News regarding the global economic crisis and political developments in Turkey has been filled with doom and gloom, a dark cloud hanging over Turkey and the region which has been plagued by terrorism, war, unemployment, and malaise.

Surprisingly, my October-November trip to Turkey was an uplifting one, with the spirit and hope of the Turkish people piercing the fog of melancholy hanging over the world.

My visit coincided with two of the most significant dates in the history of the Turkish Republic; October 29, the date the Republic of Turkey was proclaimed in 1923, ending the theocratic rule of the Ottoman Empire; and November 10, the fateful day in 1938 when Kemal Atatürk, the first President and cherished leader of the modern secular republic physically left his beloved people and country, but remained a presence.

Members of Atatürk Society joined me and walked on Bagdad Boulevard (one of Istanbul’s main arteries), despite suggestions by the Islamic-based AKP government not to spend money celebrating because of the global economic crisis. Instead of heads hanging low in despair and disappointment, we held our heads held high in pride and hope, which gave me a great sense of satisfaction. Proudly, I held up a sign screaming “WE HAVE NEVER FORGOTTEN YOU AND WILL NEVER FORGET YOU.”

On November 29 hundreds of thousands of Turks from all walks of life poured into the streets of Istanbul and other cities around the country, young, old, students, parents hoping to teach their children, holding up pictures of Atatürk and slogans in support of his ideals.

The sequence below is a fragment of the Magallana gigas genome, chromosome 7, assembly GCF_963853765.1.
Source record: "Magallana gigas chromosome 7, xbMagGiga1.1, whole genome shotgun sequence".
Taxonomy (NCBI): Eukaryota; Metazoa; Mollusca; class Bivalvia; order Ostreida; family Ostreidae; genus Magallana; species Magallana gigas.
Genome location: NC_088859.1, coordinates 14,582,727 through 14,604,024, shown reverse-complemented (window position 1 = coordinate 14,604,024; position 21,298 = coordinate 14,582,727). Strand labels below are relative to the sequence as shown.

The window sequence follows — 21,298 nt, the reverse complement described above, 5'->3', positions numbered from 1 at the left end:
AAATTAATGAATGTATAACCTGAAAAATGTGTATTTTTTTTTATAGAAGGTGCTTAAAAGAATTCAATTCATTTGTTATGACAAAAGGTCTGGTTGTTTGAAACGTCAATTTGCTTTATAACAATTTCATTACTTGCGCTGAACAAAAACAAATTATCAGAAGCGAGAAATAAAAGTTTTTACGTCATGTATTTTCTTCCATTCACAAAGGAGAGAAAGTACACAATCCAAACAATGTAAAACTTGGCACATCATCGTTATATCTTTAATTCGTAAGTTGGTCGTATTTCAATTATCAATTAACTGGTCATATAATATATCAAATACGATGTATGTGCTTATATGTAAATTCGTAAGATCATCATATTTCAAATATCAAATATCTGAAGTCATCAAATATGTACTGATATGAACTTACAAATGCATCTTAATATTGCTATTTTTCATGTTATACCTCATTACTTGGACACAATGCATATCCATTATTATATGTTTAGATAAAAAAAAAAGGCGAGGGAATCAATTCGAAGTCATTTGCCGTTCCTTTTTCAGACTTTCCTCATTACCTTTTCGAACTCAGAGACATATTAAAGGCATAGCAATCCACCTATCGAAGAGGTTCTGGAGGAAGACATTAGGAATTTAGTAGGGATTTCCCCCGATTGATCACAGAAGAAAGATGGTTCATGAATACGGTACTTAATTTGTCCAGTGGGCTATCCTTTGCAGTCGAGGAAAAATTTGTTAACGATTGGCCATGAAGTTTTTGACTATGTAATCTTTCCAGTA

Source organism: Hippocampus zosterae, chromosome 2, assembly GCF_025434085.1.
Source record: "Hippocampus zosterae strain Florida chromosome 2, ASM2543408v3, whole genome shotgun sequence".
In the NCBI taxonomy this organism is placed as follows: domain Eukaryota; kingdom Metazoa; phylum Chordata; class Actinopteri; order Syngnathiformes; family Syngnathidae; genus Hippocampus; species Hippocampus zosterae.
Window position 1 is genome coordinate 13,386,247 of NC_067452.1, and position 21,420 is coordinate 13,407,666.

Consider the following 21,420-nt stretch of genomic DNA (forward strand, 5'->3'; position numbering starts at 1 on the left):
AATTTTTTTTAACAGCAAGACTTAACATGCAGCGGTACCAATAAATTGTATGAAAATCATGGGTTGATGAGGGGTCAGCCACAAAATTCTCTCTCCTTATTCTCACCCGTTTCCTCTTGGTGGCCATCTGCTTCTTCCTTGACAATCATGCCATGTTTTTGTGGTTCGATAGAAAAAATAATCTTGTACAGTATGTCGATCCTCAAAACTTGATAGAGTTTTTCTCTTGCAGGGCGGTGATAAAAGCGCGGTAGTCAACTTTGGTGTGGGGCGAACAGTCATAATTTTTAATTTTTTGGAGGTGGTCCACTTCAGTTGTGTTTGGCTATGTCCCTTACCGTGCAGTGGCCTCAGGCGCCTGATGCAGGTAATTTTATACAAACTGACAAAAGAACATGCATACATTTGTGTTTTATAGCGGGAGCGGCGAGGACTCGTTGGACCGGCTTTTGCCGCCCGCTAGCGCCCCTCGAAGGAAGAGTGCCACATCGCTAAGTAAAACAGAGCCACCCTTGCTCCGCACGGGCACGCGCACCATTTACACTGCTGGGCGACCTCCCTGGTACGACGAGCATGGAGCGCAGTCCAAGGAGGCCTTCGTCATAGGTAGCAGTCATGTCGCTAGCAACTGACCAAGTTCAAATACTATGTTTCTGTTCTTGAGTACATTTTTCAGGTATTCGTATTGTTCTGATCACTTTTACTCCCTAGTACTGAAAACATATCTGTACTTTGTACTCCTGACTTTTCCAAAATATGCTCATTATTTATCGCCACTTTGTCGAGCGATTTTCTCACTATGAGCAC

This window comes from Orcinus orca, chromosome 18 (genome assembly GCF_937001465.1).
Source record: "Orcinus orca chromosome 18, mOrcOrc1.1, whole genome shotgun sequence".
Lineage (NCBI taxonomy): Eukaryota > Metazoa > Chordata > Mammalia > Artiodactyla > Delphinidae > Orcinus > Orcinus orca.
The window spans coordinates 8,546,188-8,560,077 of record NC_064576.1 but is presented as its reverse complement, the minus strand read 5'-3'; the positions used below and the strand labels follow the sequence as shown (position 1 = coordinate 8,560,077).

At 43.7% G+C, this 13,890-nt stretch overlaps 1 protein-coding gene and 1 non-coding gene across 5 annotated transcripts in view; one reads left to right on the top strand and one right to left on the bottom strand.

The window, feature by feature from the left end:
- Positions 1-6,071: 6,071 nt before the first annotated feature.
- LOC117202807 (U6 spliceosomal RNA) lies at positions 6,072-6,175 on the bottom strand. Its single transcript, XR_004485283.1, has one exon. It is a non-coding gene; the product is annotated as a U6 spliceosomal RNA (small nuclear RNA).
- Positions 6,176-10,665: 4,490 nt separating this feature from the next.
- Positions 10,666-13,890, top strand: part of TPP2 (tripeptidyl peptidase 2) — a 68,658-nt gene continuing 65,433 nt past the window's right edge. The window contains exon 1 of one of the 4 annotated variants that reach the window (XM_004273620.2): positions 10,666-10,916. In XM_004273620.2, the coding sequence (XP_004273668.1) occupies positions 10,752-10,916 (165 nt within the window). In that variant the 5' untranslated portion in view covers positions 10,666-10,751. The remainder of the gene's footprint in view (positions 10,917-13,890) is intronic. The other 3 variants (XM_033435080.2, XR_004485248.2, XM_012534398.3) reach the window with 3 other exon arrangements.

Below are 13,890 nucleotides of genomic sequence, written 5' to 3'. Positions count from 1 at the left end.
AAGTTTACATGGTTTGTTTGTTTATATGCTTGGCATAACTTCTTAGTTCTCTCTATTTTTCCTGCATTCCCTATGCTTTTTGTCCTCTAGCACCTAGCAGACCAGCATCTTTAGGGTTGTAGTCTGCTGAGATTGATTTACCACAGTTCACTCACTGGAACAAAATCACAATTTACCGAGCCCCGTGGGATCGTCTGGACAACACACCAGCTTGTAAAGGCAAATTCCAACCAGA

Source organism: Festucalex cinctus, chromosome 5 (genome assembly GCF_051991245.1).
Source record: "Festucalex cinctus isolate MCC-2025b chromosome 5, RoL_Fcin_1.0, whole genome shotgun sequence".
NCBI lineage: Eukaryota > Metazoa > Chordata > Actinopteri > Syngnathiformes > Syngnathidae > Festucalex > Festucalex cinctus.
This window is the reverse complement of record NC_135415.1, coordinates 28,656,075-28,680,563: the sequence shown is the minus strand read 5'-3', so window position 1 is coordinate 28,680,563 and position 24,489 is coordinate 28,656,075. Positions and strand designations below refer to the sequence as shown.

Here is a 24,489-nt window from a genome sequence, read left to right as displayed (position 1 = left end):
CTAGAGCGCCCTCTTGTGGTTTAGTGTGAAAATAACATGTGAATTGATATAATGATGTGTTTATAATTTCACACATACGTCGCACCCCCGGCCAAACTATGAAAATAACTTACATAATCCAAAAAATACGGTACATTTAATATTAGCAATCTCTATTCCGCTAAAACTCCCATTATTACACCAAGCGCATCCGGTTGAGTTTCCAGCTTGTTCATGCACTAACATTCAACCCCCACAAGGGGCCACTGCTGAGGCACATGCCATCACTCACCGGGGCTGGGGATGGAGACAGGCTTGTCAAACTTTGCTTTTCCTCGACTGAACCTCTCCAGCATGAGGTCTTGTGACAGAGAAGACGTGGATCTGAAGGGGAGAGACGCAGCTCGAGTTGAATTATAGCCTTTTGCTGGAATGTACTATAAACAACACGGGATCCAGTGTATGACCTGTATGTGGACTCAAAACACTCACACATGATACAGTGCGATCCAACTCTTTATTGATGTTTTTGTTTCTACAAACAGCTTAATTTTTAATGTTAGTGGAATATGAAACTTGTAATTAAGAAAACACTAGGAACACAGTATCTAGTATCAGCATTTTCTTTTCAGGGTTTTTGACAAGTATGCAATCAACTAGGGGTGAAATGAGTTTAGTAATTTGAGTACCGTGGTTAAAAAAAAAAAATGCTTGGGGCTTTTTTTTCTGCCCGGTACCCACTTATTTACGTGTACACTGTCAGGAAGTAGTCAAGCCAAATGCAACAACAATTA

On November 10, I visited Atatürk’s mausoleum in Ankara, and again, carrying ASA’s sign with the slogan “WE CAN NEVER GIVE UP ON YOU OR YOUR PHILOSOPHY”, I noticed how individual were hopeful. Their ties to Atatürk were stronger, not weakened, and realized that despite the background of the current government in Ankara, Atatürk’s principles, basis remained strong. The public was ecstatic. Despite what any government says or does, no one can erase the lasting impact of Atatürk’s legacy, and for that I am grateful.

In my many years advocating Atatürk’s philosophy, I always participated in October 29 and November 10 events, but this years’ crowds, enthusiasm, and energy were far superior to any I witnessed in previous years. I asked myself, “Which world leader is revered and missed more than 70 years after his death?” Which world leader dedicated two nation holidays to children and the youth; Every year April 23, the date in 1920 when Atatürk formed a democratic Parliament is commemorated as Children’s Day and May 19 in 1919, when Atatürk landed in Samsun and launched the War of Independence, is known as Youth and Sports day, an indication of the importance Atatürk attached to future generations.